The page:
In another “abrupt” but entirely welcomed change, he fortuitously crossed paths at a local Island shop with an acquaintance from his many childhood summers on the island, Deborah deBettencourt. Before long, they lived under the same roof, sharing antics with an engaging, busybody raccoon.  They took their vows on a sunny day outdoors, officiated by a close colleague of Deborah’s. It was a long and happy marriage and together they built two homes from scratch populating them with a stream of lovable dogs and cats. Returning to the skills learned many years earlier in the workshop of his beloved Italian mentor, Tony built many of the handsome household units such as corner cabinets and tables that still grace their home today and witnessed many lively and memorable family evenings over lobsters, good wine and the occasional bouncy dish of handmade potato gnocchi, an all-time favorite of Chef Tony. His artistry also came through in the occasional whimsical items such as a prize-winning replica of the Islander ferry used as a bird-feeder.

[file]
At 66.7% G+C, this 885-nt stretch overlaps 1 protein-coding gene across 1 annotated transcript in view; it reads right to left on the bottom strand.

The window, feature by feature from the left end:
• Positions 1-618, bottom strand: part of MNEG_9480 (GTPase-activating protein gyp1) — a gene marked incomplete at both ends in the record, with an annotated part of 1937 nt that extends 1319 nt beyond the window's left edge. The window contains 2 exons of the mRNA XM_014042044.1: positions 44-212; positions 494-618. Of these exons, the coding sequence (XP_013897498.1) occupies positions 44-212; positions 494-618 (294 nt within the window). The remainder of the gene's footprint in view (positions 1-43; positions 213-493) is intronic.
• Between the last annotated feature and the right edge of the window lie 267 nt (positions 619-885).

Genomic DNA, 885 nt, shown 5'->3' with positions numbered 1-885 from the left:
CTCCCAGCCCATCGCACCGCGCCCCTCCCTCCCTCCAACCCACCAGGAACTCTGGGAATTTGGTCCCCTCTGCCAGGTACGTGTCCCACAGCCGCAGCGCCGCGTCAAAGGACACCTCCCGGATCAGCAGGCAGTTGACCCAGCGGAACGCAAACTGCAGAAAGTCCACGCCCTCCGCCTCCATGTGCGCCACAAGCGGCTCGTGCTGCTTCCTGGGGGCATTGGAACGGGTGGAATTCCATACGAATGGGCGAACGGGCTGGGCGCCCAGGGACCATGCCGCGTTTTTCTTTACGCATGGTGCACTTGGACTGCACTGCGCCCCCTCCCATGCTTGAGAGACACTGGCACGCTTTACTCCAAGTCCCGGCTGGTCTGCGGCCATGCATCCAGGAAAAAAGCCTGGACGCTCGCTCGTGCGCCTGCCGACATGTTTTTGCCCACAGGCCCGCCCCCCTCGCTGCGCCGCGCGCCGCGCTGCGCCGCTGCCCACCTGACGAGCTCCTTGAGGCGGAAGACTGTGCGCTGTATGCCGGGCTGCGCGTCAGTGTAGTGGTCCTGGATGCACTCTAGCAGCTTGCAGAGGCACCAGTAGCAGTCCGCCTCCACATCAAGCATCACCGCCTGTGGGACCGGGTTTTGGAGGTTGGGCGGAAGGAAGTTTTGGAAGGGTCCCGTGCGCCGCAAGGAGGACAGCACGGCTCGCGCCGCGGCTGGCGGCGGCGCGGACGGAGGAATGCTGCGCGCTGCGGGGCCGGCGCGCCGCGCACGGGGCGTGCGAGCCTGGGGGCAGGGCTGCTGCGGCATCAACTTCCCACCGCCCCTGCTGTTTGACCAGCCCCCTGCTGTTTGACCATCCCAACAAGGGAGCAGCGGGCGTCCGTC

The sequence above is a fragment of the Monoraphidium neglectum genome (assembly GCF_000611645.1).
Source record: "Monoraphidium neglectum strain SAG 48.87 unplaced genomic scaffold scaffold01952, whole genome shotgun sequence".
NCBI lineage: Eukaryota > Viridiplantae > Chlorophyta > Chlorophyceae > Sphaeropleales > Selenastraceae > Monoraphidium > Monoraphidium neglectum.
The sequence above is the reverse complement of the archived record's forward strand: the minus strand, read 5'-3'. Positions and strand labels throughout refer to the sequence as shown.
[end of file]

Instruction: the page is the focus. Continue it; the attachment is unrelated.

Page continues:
The early symptoms of emphysema signalled that their travelling days together were numbered. With that, Deborah and Tony set off with his brother John and niece Sarah for what would be a final farewell to Italy, in the spring of 2000. He wanted to personally show Deborah all the places of his childhood.  They added Rome to their itinerary as well, to visit his sister Alexandra and to see some of the spectacular scenery to the south along the Amalfi and Positano coast where his own maternal grandmother, who often summered at Menemsha, had once set foot and drawn artistic inspiration.     

Defying medical predictions, Tony held out with his worsening breathing and mobility problems for sixteen years — more than had been anticipated by his doctors — in large measure thanks to the care and devotion of his wife. But when the time finally came, his very last words to his brother John from his hospital bed were, “I’m ready for the Big Trip”. By his own request, his ashes are to be scattered on the Middle Ground, his cherished spot for fishing.

Tony is survived by his wife Deborah of Oak Bluffs; his children Jennifer of Louisville, Kentucky and Jacob of Oswego, New York; his sisters Lydia of Chester, Vermont and Alexandra of London, England; and his brother John of South Nyack, New York.